Hendricks settled down in the second as he retired the side in order. In the third, he surrendered a solo shot to Ludwick, but appeared more comfortable. But the true test of Hendricks came in the bottom of the sixth. Down 4-3 (the Cubs had closed the gap on three RBIs from Alcantara: a sacrifice fly and a two-run double), Hendricks allowed a leadoff single to Ludwick and, with one away, hit Zack Cozart with a pitch. In a jam, with slugger Jay Bruce preparing to pinch-hit, manager Rick Renteria walked to the mound, ready to replace his rookie starter. But Hendricks defiantly resisted. As Renteria later recalled, “[Hendricks] said, ‘I’ve got this guy. I know exactly how I’m going to attack him.’” And he wasn’t wrong. Hendricks struck Bruce out to end both the inning and his debut.

In the top of the eighth, a Starlin Castro single off Jonathan Broxton plated Alcantara as the Cubs drew even at four. In the bottom half of the inning, Pedro Strop escaped a bases-loaded jam by fanning Chris Heisey.

This set the stage for the most remembered moment of the July 10 Cubs-Reds affair. The Cubs were no stranger to the flamethrowing Reds closer, Aroldis Chapman, when he took the mound in the ninth and fired an errant 101mph fastball over the head of Cubs right fielder Nate Schierholtz. But, when Chapman threw a second triple-digit pitch near Schierholtz’ head, the Cubs’ bench went wild. Leading the charge was Anthony Rizzo, the Cubs’ young first baseman who had gotten off to the best start of his career in 2014. After Chapman stared into the Cubs’ dugout upon striking Schierholtz out, both Rizzo and outfielder Chris Coghlan gave him an earful. A very enjoyable walk to backup catcher John Baker and a groundout from Junior Lake later, Chapman ended the inning. Yet, he dismissively flicked his glove at Rizzo and the Cubs dugout, as if to say that these Chicago Cubs weren’t worth his time.

When the Cubs took the field for the bottom half of the ninth, players in the Reds’ dugout began clamoring at Rizzo, who barked back, began walking over, and threw down his glove. The benches cleared but there were no punches thrown or ejections handed out.

As made clear by the commentary from Jim DeShaies, Chapman had no initial intention to throw at Schierholtz, but Rizzo’s reaction to a teammate nearly receiving two 100+ mph pitches in the ear was justified. For the first time in his career, Rizzo’s voice stood out from the dugout. Rizzo would ultimately use that same voice to speak up during the rain delay meeting on November 2, 2016 in Cleveland, as he would call upon his teammates to pick up the slack for their embattled and distraught closer, Aroldis Chapman.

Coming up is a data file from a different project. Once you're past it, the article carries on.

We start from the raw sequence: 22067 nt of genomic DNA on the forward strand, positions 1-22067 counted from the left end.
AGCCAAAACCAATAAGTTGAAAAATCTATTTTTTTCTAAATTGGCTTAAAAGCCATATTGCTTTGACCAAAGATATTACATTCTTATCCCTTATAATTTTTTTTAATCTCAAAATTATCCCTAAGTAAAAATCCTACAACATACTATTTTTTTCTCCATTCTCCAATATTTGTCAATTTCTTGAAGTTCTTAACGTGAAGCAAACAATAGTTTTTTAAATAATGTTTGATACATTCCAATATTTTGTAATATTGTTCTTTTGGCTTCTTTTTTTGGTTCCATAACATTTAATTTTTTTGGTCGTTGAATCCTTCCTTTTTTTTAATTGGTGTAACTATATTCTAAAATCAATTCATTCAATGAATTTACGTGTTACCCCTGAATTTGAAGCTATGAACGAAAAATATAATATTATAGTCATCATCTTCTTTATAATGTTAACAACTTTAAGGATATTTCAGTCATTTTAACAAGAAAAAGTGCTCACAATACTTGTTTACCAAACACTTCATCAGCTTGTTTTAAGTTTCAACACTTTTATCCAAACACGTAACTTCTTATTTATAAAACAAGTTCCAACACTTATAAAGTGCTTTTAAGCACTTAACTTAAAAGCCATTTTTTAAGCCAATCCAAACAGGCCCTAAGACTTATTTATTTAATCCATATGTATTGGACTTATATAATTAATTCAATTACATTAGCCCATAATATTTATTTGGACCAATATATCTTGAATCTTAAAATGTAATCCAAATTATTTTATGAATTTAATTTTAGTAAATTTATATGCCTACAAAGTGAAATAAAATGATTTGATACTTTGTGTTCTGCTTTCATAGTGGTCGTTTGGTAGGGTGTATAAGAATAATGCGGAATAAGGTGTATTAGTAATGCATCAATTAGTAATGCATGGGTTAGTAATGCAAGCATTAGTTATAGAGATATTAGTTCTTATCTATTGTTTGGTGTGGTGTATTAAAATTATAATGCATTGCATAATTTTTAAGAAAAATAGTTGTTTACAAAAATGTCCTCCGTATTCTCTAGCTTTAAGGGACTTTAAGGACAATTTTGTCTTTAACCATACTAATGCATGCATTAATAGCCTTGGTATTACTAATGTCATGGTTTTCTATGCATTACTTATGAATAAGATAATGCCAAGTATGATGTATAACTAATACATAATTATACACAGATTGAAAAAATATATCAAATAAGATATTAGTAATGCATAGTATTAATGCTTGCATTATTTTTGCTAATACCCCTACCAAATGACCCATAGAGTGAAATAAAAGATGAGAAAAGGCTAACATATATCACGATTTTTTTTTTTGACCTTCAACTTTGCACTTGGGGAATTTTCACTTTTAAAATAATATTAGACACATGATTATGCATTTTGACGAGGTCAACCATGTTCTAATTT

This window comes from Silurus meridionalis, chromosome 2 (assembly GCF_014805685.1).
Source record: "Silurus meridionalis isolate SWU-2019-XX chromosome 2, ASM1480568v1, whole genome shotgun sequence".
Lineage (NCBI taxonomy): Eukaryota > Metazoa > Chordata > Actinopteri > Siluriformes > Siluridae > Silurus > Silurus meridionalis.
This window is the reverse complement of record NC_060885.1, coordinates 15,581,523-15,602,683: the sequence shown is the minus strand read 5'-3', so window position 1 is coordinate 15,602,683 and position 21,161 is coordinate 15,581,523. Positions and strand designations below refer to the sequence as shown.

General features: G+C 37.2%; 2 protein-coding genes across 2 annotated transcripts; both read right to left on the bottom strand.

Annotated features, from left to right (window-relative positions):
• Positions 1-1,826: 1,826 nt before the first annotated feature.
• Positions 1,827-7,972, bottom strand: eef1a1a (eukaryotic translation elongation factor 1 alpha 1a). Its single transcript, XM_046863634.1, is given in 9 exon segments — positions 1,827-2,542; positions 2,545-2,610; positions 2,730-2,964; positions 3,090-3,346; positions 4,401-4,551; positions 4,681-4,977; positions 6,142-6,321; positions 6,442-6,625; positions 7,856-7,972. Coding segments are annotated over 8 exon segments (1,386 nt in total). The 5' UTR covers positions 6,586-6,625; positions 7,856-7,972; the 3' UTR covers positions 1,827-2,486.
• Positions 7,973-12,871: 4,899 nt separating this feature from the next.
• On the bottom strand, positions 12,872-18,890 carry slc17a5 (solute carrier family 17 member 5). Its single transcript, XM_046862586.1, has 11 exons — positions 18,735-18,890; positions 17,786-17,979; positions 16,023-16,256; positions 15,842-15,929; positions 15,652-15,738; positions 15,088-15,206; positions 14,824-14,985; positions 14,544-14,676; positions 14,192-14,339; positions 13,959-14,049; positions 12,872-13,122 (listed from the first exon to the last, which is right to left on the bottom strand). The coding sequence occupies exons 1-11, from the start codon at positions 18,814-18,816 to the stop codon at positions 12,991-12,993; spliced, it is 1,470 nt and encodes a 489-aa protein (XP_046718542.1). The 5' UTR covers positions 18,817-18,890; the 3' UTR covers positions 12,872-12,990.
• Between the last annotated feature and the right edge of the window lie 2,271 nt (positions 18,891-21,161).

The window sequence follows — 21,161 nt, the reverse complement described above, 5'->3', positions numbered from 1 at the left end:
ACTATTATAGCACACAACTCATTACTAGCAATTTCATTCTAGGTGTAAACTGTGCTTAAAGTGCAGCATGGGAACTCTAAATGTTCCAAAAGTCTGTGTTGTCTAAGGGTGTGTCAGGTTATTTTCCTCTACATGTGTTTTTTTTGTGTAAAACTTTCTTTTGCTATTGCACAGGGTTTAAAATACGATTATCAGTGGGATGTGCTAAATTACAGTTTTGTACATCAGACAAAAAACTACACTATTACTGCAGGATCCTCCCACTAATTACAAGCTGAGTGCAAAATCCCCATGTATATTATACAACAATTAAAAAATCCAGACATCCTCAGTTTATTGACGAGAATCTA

The Cubs ultimately won the ballgame 6-4 thanks to a two-run triple by Luis Valbuena that scored Castro and Alcantara—who wrapped up his second professional game by going 4-for-5 with a double, a triple, two runs scored, three RBIs, and his first career hit. Receiving no decision in this ballgame, Hendricks would remain in the rotation for the rest of the 2014 season, pitching to a great 2.46/3.32/3.92 line and a 1.5 WARP (arbitrarily removing that first inning of his career gives him an even more sparkling 2.13 ERA). Plus, his defiant strikeout of Jay Bruce showed a flash of the calmness he would use down the road to throw a gem in the 2016 NLCS clincher and to keep the Cubs in the lead during game seven of the World Series. Anyone who remembered Hendricks’ debut knew that he had those gutsy performances in him.

Though Rizzo had an eventful day on the field with his skirmish with Chapman, he also had one off the field, as that evening he was elected to his first MLB All-Star Game, as the #VoteRizzo campaign was successful in granting Rizzo the last spot on the National League roster. Rizzo was named an All-Star for the first time in his career on the day that he found his voice to stand up for his teammates.

Three years out, it’s incredible to reflect upon the major developments of that July day. On July 10, 2014, the Cubs had begun to promote their prospects like Alcantara, found a young, gutsy pitcher like Hendricks, and discover a leader in the clubhouse and on the field in Rizzo. Suddenly, this team was beginning to look competitive. And, holy cow, were they ever.

Lead photo courtesy David Kohl—USA Today Sports